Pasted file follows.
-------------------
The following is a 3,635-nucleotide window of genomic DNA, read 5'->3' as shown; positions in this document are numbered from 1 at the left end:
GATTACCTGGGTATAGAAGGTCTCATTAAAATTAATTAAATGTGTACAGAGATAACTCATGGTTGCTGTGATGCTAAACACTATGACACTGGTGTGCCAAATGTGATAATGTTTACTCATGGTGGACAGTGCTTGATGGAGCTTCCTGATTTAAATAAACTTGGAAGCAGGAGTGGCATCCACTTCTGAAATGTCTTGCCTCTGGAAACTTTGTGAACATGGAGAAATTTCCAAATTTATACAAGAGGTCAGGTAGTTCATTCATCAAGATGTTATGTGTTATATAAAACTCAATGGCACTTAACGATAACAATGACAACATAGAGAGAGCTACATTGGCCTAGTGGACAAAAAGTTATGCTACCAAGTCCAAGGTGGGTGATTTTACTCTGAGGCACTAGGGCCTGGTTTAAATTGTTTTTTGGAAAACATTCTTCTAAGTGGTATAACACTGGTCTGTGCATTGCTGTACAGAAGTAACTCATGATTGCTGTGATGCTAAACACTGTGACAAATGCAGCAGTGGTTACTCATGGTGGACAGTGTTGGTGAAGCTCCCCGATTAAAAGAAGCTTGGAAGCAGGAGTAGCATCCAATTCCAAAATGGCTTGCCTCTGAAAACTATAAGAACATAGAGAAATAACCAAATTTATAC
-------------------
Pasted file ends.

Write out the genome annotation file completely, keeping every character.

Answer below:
The following is a 3,635-nucleotide window of genomic DNA, read 5'->3' as shown; positions in this document are numbered from 1 at the left end:
GATTACCTGGGTATAGAAGGTCTCATTAAAATTAATTAAATGTGTACAGAGATAACTCATGGTTGCTGTGATGCTAAACACTATGACACTGGTGTGCCAAATGTGATAATGTTTACTCATGGTGGACAGTGCTTGATGGAGCTTCCTGATTTAAATAAACTTGGAAGCAGGAGTGGCATCCACTTCTGAAATGTCTTGCCTCTGGAAACTTTGTGAACATGGAGAAATTTCCAAATTTATACAAGAGGTCAGGTAGTTCATTCATCAAGATGTTATGTGTTATATAAAACTCAATGGCACTTAACGATAACAATGACAACATAGAGAGAGCTACATTGGCCTAGTGGACAAAAAGTTATGCTACCAAGTCCAAGGTGGGTGATTTTACTCTGAGGCACTAGGGCCTGGTTTAAATTGTTTTTTGGAAAACATTCTTCTAAGTGGTATAACACTGGTCTGTGCATTGCTGTACAGAAGTAACTCATGATTGCTGTGATGCTAAACACTGTGACAAATGCAGCAGTGGTTACTCATGGTGGACAGTGTTGGTGAAGCTCCCCGATTAAAAGAAGCTTGGAAGCAGGAGTAGCATCCAATTCCAAAATGGCTTGCCTCTGAAAACTATAAGAACATAGAGAAATAACCAAATTTATAC